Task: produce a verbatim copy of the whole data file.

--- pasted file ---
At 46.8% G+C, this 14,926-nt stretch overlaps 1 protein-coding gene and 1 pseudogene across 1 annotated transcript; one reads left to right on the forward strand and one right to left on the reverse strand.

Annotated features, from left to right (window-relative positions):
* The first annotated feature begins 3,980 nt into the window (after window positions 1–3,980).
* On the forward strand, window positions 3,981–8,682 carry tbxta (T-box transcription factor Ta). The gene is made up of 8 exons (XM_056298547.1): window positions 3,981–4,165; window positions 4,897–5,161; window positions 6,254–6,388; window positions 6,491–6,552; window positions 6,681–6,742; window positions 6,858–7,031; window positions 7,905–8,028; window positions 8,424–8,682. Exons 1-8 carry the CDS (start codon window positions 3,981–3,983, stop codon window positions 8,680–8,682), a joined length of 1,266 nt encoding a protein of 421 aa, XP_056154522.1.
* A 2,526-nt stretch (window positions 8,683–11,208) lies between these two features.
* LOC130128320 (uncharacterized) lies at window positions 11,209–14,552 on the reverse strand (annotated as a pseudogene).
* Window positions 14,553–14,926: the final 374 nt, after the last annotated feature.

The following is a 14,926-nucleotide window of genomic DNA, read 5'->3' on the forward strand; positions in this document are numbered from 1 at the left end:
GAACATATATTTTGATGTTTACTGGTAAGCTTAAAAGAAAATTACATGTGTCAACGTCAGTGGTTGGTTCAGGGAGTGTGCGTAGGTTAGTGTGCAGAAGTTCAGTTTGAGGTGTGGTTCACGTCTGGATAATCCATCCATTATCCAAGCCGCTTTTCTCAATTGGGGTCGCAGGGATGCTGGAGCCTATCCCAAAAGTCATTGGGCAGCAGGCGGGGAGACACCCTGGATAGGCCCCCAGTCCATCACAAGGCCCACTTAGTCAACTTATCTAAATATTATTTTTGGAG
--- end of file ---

At 46.8% G+C, this 14,926-nt stretch overlaps 1 protein-coding gene and 1 pseudogene across 1 annotated transcript; one reads left to right on the forward strand and one right to left on the reverse strand.

Annotated features, from left to right (window-relative positions):
* The first annotated feature begins 3,980 nt into the window (after window positions 1–3,980).
* On the forward strand, window positions 3,981–8,682 carry tbxta (T-box transcription factor Ta). The gene is made up of 8 exons (XM_056298547.1): window positions 3,981–4,165; window positions 4,897–5,161; window positions 6,254–6,388; window positions 6,491–6,552; window positions 6,681–6,742; window positions 6,858–7,031; window positions 7,905–8,028; window positions 8,424–8,682. Exons 1-8 carry the CDS (start codon window positions 3,981–3,983, stop codon window positions 8,680–8,682), a joined length of 1,266 nt encoding a protein of 421 aa, XP_056154522.1.
* A 2,526-nt stretch (window positions 8,683–11,208) lies between these two features.
* LOC130128320 (uncharacterized) lies at window positions 11,209–14,552 on the reverse strand (annotated as a pseudogene).
* Window positions 14,553–14,926: the final 374 nt, after the last annotated feature.

The following is a 14,926-nucleotide window of genomic DNA, read 5'->3' on the forward strand; positions in this document are numbered from 1 at the left end:
GAACATATATTTTGATGTTTACTGGTAAGCTTAAAAGAAAATTACATGTGTCAACGTCAGTGGTTGGTTCAGGGAGTGTGCGTAGGTTAGTGTGCAGAAGTTCAGTTTGAGGTGTGGTTCACGTCTGGATAATCCATCCATTATCCAAGCCGCTTTTCTCAATTGGGGTCGCAGGGATGCTGGAGCCTATCCCAAAAGTCATTGGGCAGCAGGCGGGGAGACACCCTGGATAGGCCCCCAGTCCATCACAAGGCCCACTTAGTCAACTTATCTAAATATTATTTTTGGAG